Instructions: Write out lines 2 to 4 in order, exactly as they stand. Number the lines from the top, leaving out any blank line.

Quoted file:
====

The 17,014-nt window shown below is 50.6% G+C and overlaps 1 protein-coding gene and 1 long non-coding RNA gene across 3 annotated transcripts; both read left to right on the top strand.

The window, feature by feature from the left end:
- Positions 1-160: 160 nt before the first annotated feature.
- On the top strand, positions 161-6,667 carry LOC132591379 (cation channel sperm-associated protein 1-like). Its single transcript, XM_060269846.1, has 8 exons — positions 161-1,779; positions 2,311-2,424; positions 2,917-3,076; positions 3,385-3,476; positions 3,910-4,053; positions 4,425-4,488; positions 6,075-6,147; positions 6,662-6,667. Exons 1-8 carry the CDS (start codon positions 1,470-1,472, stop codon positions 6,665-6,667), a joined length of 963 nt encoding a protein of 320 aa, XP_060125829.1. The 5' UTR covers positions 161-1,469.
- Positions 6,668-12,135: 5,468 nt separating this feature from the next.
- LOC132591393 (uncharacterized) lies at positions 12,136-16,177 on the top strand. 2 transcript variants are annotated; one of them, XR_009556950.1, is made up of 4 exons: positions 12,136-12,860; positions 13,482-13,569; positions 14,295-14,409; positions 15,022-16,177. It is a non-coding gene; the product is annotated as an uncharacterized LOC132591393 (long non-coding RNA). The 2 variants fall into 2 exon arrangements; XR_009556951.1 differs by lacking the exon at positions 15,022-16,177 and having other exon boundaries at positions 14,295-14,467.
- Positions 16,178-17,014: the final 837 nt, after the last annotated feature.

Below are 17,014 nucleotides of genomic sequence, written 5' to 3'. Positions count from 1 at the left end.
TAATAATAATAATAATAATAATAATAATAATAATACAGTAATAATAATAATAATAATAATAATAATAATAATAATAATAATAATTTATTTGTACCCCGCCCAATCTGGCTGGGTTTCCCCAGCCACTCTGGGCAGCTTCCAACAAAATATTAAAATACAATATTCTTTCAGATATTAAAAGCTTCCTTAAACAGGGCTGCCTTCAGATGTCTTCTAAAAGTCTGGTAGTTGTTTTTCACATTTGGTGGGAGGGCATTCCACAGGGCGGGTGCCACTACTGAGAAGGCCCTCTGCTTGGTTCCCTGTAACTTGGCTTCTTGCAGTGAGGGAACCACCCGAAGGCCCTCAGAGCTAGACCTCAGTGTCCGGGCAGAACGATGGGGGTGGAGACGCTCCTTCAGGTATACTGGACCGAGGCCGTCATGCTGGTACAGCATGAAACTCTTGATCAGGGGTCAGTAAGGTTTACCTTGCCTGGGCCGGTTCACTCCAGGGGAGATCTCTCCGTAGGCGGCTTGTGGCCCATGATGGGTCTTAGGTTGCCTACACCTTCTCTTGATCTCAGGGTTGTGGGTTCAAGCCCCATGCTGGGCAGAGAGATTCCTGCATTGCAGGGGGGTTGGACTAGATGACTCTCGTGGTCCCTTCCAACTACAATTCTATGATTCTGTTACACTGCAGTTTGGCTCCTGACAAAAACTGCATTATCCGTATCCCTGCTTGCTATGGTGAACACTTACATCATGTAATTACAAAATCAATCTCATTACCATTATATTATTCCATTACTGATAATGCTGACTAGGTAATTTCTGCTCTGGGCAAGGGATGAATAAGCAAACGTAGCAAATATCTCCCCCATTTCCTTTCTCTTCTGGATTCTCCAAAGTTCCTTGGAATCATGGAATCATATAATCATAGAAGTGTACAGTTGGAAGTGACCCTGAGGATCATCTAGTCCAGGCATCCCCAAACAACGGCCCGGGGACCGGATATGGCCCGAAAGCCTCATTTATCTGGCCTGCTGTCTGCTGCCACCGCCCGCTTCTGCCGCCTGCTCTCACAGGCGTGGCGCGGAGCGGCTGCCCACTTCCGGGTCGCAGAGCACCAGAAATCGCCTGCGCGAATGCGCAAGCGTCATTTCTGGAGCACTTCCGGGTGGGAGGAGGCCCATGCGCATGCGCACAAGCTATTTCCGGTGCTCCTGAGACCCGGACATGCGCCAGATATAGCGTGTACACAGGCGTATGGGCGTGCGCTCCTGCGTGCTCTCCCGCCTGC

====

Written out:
The window, feature by feature from the left end:
- Positions 1-160: 160 nt before the first annotated feature.
- On the top strand, positions 161-6,667 carry LOC132591379 (cation channel sperm-associated protein 1-like). Its single transcript, XM_060269846.1, has 8 exons — positions 161-1,779; positions 2,311-2,424; positions 2,917-3,076; positions 3,385-3,476; positions 3,910-4,053; positions 4,425-4,488; positions 6,075-6,147; positions 6,662-6,667. Exons 1-8 carry the CDS (start codon positions 1,470-1,472, stop codon positions 6,665-6,667), a joined length of 963 nt encoding a protein of 320 aa, XP_060125829.1. The 5' UTR covers positions 161-1,469.